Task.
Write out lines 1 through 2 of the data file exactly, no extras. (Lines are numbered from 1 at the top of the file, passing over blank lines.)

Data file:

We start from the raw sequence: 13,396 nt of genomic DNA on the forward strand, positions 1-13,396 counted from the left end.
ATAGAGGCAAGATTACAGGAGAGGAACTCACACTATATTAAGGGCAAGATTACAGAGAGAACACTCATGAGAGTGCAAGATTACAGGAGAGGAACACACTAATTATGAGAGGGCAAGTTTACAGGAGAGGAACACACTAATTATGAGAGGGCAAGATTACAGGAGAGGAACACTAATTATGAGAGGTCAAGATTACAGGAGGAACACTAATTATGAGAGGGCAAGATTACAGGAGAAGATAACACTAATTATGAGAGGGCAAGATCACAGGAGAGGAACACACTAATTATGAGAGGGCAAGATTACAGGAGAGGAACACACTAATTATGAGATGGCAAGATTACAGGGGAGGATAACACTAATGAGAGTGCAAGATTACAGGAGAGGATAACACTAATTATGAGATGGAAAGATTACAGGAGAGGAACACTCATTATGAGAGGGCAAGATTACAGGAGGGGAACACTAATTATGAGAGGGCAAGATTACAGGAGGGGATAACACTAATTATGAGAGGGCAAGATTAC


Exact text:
We start from the raw sequence: 13,396 nt of genomic DNA on the forward strand, positions 1-13,396 counted from the left end.
ATAGAGGCAAGATTACAGGAGAGGAACTCACACTATATTAAGGGCAAGATTACAGAGAGAACACTCATGAGAGTGCAAGATTACAGGAGAGGAACACACTAATTATGAGAGGGCAAGTTTACAGGAGAGGAACACACTAATTATGAGAGGGCAAGATTACAGGAGAGGAACACTAATTATGAGAGGTCAAGATTACAGGAGGAACACTAATTATGAGAGGGCAAGATTACAGGAGAAGATAACACTAATTATGAGAGGGCAAGATCACAGGAGAGGAACACACTAATTATGAGAGGGCAAGATTACAGGAGAGGAACACACTAATTATGAGATGGCAAGATTACAGGGGAGGATAACACTAATGAGAGTGCAAGATTACAGGAGAGGATAACACTAATTATGAGATGGAAAGATTACAGGAGAGGAACACTCATTATGAGAGGGCAAGATTACAGGAGGGGAACACTAATTATGAGAGGGCAAGATTACAGGAGGGGATAACACTAATTATGAGAGGGCAAGATTAC